It may only be February, but for all the voices of our national pastime who are motivated to make their broadcasts great, now is the time to begin preparing for the long baseball season.
After I read The Baseball Thesaurus by Jesse Goldberg-Strassler in 2013, I wished it was 1992 again and I was back on the air doing American Legion baseball in McPherson, KS.
Here are two things you can work on now that will improve your baseball play-by-play:
1. Vary your vocabulary
One of the challenges I faced broadcasting baseball was coming up with different ways to say common baseball words and phrases.
Instead of always saying “ground ball,” I could have used ant-killer, bug-bruiser, daisy clipper, gopher hunter or grass trimmer. It would have made my broadcasts more entertaining for my audience and me.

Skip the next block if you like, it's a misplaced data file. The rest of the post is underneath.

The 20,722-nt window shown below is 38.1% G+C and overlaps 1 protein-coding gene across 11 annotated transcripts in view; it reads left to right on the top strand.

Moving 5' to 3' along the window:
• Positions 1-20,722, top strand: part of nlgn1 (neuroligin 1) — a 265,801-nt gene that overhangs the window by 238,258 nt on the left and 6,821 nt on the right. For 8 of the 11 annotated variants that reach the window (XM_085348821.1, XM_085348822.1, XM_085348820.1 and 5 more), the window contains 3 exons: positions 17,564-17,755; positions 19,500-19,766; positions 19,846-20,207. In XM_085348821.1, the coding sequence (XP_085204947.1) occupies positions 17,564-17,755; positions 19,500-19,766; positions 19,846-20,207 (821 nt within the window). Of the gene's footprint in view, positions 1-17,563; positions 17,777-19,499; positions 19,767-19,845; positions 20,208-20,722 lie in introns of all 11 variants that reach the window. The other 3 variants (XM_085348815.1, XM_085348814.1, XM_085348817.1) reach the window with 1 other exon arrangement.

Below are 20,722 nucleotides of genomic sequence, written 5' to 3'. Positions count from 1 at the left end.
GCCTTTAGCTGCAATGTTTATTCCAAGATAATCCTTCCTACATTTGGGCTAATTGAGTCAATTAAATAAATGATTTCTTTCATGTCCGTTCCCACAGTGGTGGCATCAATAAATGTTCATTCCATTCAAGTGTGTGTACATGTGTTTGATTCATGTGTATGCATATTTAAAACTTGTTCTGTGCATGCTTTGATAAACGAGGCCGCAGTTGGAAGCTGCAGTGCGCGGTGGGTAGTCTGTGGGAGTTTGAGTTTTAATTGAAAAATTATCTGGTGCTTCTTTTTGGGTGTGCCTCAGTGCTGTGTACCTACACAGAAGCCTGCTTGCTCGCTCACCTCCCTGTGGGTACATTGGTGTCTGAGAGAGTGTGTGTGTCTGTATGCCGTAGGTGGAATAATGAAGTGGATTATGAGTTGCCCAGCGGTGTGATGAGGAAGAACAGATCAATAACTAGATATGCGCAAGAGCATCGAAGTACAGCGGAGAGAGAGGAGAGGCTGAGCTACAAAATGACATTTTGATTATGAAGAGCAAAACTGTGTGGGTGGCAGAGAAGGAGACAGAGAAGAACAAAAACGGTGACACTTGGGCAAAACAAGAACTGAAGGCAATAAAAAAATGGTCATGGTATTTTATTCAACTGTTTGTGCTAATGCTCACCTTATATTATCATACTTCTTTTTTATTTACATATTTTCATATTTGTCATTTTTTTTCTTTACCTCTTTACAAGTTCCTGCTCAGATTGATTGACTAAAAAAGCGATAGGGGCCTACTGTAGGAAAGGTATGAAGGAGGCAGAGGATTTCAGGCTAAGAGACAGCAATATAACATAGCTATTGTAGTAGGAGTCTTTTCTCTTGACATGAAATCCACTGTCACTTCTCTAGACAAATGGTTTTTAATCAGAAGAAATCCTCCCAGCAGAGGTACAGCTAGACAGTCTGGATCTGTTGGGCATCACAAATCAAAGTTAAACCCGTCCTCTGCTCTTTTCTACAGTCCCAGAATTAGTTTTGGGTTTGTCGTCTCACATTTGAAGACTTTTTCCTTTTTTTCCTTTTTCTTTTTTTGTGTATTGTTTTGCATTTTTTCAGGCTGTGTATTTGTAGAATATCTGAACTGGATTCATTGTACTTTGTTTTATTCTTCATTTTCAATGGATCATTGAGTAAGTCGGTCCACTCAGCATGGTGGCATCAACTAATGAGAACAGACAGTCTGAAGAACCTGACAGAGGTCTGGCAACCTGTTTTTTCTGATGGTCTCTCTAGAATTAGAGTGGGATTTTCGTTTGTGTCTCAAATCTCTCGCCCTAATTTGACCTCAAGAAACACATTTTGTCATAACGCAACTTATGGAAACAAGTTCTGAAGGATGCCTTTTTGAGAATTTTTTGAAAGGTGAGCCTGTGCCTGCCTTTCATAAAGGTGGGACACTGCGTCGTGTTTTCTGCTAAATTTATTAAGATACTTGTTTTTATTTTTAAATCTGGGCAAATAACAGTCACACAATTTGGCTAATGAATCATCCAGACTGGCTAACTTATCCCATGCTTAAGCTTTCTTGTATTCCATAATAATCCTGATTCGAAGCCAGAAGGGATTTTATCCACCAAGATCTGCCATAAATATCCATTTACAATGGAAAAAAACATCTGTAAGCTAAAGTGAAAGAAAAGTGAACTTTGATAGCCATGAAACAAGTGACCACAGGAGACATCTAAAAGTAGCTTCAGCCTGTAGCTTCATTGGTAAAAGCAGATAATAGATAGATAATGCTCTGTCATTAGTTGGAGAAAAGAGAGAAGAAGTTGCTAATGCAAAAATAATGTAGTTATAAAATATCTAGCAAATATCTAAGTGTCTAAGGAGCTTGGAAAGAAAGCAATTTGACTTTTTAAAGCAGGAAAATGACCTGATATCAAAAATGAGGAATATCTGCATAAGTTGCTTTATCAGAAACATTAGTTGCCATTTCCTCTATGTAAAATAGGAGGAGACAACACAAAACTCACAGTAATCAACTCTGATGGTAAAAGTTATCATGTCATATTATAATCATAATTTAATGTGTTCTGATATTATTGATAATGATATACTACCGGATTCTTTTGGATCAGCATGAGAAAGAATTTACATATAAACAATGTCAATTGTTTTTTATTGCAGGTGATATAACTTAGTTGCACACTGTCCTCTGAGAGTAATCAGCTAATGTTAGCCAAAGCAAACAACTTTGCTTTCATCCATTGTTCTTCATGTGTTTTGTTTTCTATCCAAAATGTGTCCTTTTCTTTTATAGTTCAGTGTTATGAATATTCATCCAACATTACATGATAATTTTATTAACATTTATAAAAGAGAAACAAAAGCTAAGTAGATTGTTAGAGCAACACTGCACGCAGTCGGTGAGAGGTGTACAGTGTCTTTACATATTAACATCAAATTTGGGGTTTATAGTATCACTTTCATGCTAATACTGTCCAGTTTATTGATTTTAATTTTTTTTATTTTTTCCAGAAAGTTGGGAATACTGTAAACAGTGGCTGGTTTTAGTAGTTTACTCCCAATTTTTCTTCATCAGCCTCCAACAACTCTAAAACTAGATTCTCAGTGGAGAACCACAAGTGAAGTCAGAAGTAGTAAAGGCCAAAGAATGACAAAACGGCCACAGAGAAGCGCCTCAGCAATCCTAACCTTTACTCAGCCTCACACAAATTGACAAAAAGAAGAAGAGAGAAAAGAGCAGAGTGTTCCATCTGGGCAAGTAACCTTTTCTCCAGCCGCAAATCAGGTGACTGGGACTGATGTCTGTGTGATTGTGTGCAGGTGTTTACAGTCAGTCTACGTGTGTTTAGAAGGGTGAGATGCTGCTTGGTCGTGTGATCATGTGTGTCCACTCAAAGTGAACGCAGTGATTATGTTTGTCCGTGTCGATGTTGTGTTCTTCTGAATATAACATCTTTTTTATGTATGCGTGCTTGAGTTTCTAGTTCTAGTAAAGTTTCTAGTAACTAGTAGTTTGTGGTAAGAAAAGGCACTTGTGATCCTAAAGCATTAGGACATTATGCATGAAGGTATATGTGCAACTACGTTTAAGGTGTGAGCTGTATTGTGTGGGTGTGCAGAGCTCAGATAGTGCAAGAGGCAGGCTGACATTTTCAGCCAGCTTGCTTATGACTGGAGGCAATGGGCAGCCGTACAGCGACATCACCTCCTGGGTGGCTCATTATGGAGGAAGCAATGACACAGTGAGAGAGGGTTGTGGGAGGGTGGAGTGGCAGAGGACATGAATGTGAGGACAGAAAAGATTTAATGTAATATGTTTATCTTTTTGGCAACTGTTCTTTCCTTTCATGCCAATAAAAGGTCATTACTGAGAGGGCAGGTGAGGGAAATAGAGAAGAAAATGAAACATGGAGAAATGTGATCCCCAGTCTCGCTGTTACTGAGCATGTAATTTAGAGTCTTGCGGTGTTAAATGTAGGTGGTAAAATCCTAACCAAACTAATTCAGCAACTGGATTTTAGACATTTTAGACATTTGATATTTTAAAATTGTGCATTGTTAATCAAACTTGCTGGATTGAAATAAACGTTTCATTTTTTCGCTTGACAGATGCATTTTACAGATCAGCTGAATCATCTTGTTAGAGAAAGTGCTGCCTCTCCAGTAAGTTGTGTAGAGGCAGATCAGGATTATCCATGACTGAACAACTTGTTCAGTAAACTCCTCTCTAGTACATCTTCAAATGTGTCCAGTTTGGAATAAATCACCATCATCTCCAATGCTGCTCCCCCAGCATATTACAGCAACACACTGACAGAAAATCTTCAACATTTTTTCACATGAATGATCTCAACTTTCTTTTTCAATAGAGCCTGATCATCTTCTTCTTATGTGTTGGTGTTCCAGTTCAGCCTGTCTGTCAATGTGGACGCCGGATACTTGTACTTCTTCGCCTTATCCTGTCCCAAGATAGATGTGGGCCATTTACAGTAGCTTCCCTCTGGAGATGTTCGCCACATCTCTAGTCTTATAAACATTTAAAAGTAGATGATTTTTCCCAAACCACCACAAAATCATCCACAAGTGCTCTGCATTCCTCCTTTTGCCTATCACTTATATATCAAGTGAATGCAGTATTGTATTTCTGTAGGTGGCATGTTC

Jesse’s book even offers different ways to describe a sharp ground ball versus a weakly hit grounder. Lord knows I hit countless bleeders, rubbers, tricklers and wrigglers during my Little League career.
2. Spin a good story
Baseball naturally lends itself to storytelling more than any sport.
Imagine you’re doing a game and a batter is fouling off a bunch of pitches. You then tell the story of when Chicago White Sox ownership decided that baseballs were expensive enough that the club was no longer going to let fans keep foul balls. In protest, Sox’ shortstop Luke Appling intentionally fouled off a ton of pitches over the next several games until ownership relented.
There are plenty of anecdotes in The Baseball Thesaurus – tons of quick interesting facts you can share with your listeners to make your baseball broadcasts more unique and interesting.